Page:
In response to the loss of her lover and her dream of being an actress, Diane hires a hitman (same guy who was so inept in her dream) to kill Camilla. This is driven not merely romantic jealousy, but also professional envy; if Camilla is gone, maybe she get some parts, win over the director, get a toe hold in the business. Anyways, the hitman tells her that when the job is done, she'll receive a green key (remember the key in her dream that lead to the disappearance of Rita?), and lo and behold what should sit on her table but a green key? And the key gives Diane, who is already clearly a nervous wreck, the shakes and shivers. Maybe she dreamt the hitman was inept in hopes that he might not succeed at his task, but alas it appears that he has.
Then these two ancient folks who appeared in the beginning of Diane's dream as friendly folks she met in the airport, come laughing screaming under the door as some sorta pint sized demons who drive Diane into her bedroom where she grabs and gun and shoots herself, ending up in the same position on her bed as the dead girl in her dream.
Shit. Forgot all about the cowboy scene, where he tells the director to do as he's told. Or else. Great scene. The cowboy reperesents all the powers that be in Hollywood, laying it all out for the director. The director is told that he's just another cog in the machine, easily replaced. So put up and shut up. Which he does. And Diane later, in the post-dream sequence, sees the cowboy wandering by at the party held by the director and Camilla.
Oh yaaaaa, it's all so clear to me now.
With all due respect, your account is more of a synoptical description than an analytical explication. To give you your due, though, you have made me remember the film and the fact that I can remember it means that it made more of an impression on me that I have been willing to admit. On the other hand, in my defence, I did already say that MH has a Memento vibe to it that I found engaging. If I follow your account, however, I am wrong to attribute any sort of mental/memory illness to Betty/Diane akin to that of the guy in Memento. The whole thing in MD is a who-shot-JR? withinin another who-shot-JR?, concentric dreaming within dreaming? I thought the chick was nuts. Or am I missing the point when I attempt to differentiate an Alice with a reality principle intact but falling down the rabbit hole from a lady with a worm in her brain? These are not rhetorical questions, by the way. You have made me remember the film but all I remember a lot of sleight of hand.
So much for how it all works. As for what it all means, how exactly is MD "a vicious expose of the cruelty of the dream factory that is Hollywood?" Assuming that she isn't wacko but indeterminatly located in the concentric dream tissue, what per se is being viciously exposed? And who is exercising cruelty to whom? Betty/Diane abused by Rita/Camilla? Vice versa? Both of them in either or both of their incarnations are tormented by the factory? The latter is a technico-economic term, but I suspect you do not mean that the cruelty is of a technico-economic type. What else? Hollywood is a sort of zone wherein the big blur is between illusion and delusion, long having eclipsed any demarcation between fact and fantasy? You tell me man because for me it's a bunch of gobbledegook that we are expected to accept on the merit of its neato-keano style (and hot chicks) alone. I like it a lot more than BV, but I still think it's a load of rubbish.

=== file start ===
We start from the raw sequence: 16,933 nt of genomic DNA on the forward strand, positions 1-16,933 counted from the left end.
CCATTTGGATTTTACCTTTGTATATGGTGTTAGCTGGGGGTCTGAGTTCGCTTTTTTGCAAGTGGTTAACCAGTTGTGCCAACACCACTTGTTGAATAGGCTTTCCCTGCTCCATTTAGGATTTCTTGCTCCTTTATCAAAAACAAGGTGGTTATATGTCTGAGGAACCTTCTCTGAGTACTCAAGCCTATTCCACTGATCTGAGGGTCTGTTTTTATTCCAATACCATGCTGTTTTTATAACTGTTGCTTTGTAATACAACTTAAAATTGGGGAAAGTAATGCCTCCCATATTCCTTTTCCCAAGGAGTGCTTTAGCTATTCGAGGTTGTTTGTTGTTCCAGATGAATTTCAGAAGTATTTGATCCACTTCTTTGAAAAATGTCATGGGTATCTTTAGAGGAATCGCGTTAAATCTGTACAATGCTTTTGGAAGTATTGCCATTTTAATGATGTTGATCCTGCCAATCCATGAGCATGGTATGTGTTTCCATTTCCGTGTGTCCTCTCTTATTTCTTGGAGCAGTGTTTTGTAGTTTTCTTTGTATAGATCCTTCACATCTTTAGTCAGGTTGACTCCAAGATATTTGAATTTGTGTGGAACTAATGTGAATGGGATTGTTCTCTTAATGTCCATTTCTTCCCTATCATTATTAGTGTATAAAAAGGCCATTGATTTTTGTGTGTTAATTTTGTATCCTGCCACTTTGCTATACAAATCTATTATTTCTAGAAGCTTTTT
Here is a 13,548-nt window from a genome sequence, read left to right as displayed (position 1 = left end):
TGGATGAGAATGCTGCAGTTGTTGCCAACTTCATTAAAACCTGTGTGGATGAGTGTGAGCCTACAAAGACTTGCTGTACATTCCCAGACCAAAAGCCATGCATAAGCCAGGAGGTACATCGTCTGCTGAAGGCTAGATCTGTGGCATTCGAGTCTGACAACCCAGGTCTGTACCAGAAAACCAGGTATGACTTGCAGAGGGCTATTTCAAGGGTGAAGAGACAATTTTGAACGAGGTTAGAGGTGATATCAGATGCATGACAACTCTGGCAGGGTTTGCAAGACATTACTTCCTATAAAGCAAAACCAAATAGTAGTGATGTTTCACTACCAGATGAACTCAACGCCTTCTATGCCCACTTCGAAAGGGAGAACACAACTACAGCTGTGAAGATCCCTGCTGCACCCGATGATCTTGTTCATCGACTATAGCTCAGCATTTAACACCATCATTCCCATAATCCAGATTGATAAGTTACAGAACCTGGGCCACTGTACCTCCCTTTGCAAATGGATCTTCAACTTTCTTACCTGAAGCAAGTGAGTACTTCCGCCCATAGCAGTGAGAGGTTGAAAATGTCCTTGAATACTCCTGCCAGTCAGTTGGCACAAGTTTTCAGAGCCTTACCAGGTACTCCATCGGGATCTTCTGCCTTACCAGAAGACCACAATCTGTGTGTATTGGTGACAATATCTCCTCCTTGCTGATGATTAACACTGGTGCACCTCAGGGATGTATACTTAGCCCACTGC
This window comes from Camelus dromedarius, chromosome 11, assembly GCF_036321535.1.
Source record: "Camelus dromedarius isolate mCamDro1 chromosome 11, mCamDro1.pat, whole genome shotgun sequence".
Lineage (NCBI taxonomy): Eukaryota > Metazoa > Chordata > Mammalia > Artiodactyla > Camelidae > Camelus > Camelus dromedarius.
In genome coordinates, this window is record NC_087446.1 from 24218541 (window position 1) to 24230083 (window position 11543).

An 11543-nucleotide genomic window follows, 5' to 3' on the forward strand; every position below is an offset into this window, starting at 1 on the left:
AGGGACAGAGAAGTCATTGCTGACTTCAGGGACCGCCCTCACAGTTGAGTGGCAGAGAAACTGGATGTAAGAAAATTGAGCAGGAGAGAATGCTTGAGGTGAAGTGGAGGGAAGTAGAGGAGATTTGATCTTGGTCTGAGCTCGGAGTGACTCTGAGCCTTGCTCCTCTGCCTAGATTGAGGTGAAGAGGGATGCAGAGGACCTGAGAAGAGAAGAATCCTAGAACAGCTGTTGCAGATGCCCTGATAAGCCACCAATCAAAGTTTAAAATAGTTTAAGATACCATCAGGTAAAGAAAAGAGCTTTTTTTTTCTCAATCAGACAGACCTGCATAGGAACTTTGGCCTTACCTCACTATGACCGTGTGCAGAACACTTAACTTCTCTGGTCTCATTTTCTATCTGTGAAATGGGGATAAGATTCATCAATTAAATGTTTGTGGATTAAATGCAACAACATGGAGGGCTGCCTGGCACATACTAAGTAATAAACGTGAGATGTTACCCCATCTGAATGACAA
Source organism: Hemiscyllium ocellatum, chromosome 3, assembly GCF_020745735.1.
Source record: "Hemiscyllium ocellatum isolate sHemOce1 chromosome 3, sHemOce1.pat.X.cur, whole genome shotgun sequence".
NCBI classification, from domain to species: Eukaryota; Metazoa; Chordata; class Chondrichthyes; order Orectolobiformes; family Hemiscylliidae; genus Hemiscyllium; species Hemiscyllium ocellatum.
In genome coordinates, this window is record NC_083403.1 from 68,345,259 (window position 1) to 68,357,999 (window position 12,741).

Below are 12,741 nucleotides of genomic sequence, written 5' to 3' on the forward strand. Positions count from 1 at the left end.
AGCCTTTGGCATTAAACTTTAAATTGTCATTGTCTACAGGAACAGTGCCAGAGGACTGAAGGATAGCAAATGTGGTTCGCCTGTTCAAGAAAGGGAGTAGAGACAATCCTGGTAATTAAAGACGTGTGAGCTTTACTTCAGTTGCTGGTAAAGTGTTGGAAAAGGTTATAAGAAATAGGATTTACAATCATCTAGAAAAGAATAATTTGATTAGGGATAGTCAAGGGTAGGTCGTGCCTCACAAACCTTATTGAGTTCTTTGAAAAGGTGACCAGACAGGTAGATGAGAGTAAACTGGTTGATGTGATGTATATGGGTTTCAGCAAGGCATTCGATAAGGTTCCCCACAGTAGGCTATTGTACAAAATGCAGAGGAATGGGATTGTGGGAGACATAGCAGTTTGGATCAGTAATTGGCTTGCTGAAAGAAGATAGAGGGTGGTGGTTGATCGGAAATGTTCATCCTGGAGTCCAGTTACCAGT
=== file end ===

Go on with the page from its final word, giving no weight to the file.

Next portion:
Yes, that was mostly synopsis. I was under time constraints, and didn't have time to sink my teeth into it.
I dunno if you know the history of the film, but it was originally envisioned as a pilot for a tv series, a la Twin Peaks, which was going to follow the fate of a young naif from Canada as she tried to find her fortune in Hollywood after winning a jitterbug contest in her hometown. The idea was to show how this sweet young thing becomes beaten down and embittered by her experiences. The Dream Factory becomes a Nightmare Torture Chamber.
Unfortunately, ABC pulled the plug at the last second, leaving Lynch with a 2 hour pilot and no place to go. He sat on it for quite awhile, before some French financing came through. But he was still not sure what to do with this half-formed story, until (he claims) the idea for how to finish the film came to him in a daydream. As you might imagine, the original pilot ended long before the sex scene and Club Silencio. In fact, I am pretty sure it ends even before the discovery of the dead body (just before, I think), but I'd hafta do some homework before commiting myself to that as fact.
So anyways, yeah, the chick IS crazy, but the question is how does she get there? And I think Lynch's intention for the tv series--to chart Diane's disillusionment and eventual descent into madness by showing how her experiences in Hollywood contrasts sharply with her original naiviety and innocence--is still visible in Lynch's reimagining. The dwarf who runs the show from his isolation tank, the cowboy who directs the director, the bullying mafioso, the sleazy leather-skinned leading man, are all Hollywood authority figures who have played a part in Diane's debasement. Her insanity hasn't happened in a vacuum, or merely as a response to a soured love affair. These figures appear in her dream as threatening and degenerate figures for a reason, I think. And it isn't just cuz Diane's a nutcake. That's putting the cart before the horse. She's gone crackers because of what these figures (or whomever they represent) have done to her, the way they've shattered her smalltown Canadian dreams.
So, sure, there's some lovely lesbian sex and a very stylish cinematic veneer to lap up. But there's also something more meaty to chew on.
And I think Naomi Watts gives one helluva performance, moving from the sweet and innocent Betty to the disillusioned and shattered Diane. She knocked my socks, and various other pieces of clothing, right off.